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Paprika Bread

Sep 22, 2010

paprika bread 
This is pizza disguised as bread. If you add ingredients like pepperoni or mushrooms, it will indeed be one, a pizza. In the days of my childhood, when we had too many guests to be seated at our dinner table, which happened often, mom prepared a buffet dinner. This red beauty was a late occupant of the buffet, served for those who craved for something to eat in the later hours of the evening.

Me and my brother would enjoy the company of my parents' guests since they were usually neighbours in our block, who also had children of our age. When parents gathered so did we. We were a group of almost 20 kids of various ages, guided by the older kids in the group. My brother, had he read this, would claim I wasn't by any chance part of that group; being the youngest, nobody counted me for a person. But I was! Anyway, we'd entertain ourselves during those evenings and wouldn't bother the adults while they did their thing. Adults on the other hand, would be far more flexible than usual, probably thinking "out of sight out of mind", so we were even allowed to go down on the street to play after dark. The time was safer those days and there were too many of us for anything bad to happen.

  Paprika a slice of warm paprika bread minus one bite

But when childless guests came over, it wasn't as pleasant for the neither for us, since bored from being alone unattended, we wouldn't leave my parents in peace for a moment. So one day while mom was busy in the kitchen preparing for the evening, she told us my father's boss and his wife were coming over for dinner, who she warned, were unaware of our, meaning me and my brother's, existence. And had he found out that my father indeed had kids, he would ruthlessly fire him! Shocked and terrified with the idea of dad loosing his job, questioning the little flaws in mom's reasoning hadn't occurred to us. Was dad working for a "child hater"? Didn't he own his business? Well, we were kids. Instructed to be invisible for the whole evening, we were told to abstain from being seen anywhere near the dining room, to walk on tip toes and whisper no matter what. Mom wasn't that heartless though: she handed us a cocktail spoon (I can recall in detail) and instructed us to tap it to a wine glass whenever we needed her, to trigger a chin chin sound to which she would come by upon hearing. Brilliant!

The evening went smoothly, my brother and I loved the idea of sending secret signals to mom, unaware of the fact that they were laughing with their guests, whomever they were, to the idea of us, absorbed in our agent game for the sake of saving my dad from getting fired. I wasn't aware of the truth of that evening for a very long time and when I did, I admired mom's cunning yet innocent plot.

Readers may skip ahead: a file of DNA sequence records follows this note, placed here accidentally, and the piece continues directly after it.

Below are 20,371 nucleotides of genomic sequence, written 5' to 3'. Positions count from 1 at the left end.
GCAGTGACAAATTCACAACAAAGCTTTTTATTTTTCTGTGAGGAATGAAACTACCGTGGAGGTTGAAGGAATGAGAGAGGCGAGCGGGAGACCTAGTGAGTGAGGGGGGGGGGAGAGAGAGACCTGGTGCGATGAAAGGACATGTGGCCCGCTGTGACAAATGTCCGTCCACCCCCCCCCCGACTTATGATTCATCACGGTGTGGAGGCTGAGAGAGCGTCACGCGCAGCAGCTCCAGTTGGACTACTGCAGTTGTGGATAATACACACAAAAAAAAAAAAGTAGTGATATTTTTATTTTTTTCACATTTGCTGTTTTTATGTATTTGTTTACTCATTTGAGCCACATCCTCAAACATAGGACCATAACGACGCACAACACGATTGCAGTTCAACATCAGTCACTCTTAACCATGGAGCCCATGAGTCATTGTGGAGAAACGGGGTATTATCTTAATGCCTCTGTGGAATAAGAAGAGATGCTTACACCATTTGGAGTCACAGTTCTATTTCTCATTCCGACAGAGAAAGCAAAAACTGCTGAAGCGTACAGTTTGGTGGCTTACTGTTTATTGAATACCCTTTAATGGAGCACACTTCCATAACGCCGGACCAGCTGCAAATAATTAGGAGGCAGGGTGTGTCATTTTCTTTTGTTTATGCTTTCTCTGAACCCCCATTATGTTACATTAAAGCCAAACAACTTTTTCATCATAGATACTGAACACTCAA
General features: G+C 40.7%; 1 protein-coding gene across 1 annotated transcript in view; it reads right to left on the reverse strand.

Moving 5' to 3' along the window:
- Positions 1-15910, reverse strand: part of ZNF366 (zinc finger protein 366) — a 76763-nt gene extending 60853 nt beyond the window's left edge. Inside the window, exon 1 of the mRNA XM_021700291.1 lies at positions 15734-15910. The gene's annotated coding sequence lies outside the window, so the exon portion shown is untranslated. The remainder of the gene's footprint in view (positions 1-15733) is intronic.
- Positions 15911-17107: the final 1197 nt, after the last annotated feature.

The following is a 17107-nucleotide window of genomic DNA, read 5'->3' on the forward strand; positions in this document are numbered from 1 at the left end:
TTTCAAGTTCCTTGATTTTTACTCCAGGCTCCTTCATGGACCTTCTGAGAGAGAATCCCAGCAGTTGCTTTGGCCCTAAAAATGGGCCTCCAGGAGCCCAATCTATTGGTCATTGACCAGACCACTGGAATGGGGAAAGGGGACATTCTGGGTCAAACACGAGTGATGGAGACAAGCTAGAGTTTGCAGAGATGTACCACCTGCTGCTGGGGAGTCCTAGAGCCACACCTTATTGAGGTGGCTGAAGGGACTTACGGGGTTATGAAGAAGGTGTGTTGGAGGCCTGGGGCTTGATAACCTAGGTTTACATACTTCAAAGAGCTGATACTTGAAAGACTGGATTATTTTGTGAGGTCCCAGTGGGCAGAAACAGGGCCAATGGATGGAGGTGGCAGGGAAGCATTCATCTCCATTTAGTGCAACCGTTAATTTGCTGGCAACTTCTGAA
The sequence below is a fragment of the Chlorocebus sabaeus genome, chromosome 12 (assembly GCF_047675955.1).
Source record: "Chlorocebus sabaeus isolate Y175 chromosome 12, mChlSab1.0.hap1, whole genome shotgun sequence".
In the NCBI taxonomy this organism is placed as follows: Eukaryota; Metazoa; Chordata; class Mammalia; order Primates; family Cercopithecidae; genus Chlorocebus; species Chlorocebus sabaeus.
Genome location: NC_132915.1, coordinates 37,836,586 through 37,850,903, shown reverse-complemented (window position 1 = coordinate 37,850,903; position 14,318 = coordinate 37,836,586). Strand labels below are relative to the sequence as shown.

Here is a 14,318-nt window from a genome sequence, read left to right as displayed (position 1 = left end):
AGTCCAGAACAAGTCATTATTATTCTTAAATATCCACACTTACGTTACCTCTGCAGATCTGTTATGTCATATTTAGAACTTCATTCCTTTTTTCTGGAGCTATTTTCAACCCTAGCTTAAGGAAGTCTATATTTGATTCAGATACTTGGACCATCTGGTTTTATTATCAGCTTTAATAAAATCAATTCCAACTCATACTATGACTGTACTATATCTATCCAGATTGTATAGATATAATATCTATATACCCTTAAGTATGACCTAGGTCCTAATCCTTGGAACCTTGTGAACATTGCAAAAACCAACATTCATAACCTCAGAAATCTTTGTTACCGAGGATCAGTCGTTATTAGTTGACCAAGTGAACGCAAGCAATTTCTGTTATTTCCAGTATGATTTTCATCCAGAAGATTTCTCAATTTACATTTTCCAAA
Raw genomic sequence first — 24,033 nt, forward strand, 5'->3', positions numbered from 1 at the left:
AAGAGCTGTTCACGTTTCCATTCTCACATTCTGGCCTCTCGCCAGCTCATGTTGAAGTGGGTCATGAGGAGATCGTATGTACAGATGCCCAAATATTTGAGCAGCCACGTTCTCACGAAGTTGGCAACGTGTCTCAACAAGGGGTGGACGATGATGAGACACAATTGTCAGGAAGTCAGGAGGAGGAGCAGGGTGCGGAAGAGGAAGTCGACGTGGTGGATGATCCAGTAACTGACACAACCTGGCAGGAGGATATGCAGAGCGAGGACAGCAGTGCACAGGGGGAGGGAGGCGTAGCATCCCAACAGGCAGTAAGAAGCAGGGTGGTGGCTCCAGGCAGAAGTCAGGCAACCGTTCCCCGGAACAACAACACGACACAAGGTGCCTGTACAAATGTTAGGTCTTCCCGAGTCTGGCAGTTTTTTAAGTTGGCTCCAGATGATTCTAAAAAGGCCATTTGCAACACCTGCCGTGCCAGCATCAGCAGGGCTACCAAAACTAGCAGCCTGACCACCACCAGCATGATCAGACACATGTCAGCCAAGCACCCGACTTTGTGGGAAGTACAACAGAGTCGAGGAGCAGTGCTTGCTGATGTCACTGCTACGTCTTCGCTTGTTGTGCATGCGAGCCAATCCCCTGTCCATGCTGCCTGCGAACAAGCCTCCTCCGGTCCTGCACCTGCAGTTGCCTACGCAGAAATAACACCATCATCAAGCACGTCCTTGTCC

This is one of the things she was baking, my mom, in the kitchen that day: "Biberli ekmek" - paprika bread. That's what it has to do with it. I hope you build your own sweet memories around it…

Paprika Bread

Yields 8 slices

Kitchenware required:

  • a 25x18 cm (10x7 inch) or equivalent baking tin

Ingredients:

    For the dough:

  • 2 cups flour
  • 1/2 tablespoon instant yeast
  • 1/3 cup milk
  • 1 cup water
  • 2 tablespoons olive oil
  • 1/3 tablespoon salt
  • For the filling:

  • 5 red paprikas, seeds and stalk removed
  • 2 onions, shredded
  • a handful of walnuts, chopped
  • 1 tablespoon sesame seeds
  • 1/2 teaspoon red pepper paste (optional)
  • 1/2 teaspoon hot or mild red pepper flakes
  • 1/2 teaspoon hot or mild red pepper flakes
  • 3 tablespoons olive oil
  • 1/3 teaspoon salt

Directions:

  1. Combine flour and instant yeast in a deep bowl. Add milk and water.
  2. Knead the dough by making whisking movements with your hand. Knead thoroughly until no bumps remain. The dough you obtain should be relatively fluid. Not as fluid as a cake dough but not as stiff as bread dough either.
  3. Add olive oil and salt and give it a final stir. Cover the bowl with a damp kitchen cloth and place it in a warm, dark corner in your kitchen. Leave for 30-40 minutes for yeast to activate.
  4. Meanwhile, shred the paprika in a food processor. Place them on a sieve set and drain for 20 minutes.
  5. Preheat the oven to 170C/340F.
  6. Combine paprika, onion, walnuts, sesame seeds, red pepper paste, 2 tbsp olive oil, red pepper flakes, salt and stir until everything is blended well.
  7. Oil the baking tray with 1/2 tbsp olive oil and sprinkle 1/2 tblp flour. Pour the dough and flatten it with your fingers to make it fit in the baking tin.
  8. Spread paprika mixture on the dough evenly.
  9. Bake in the preheated oven for 40 minutes. It is done when an inserted knife comes out clean.
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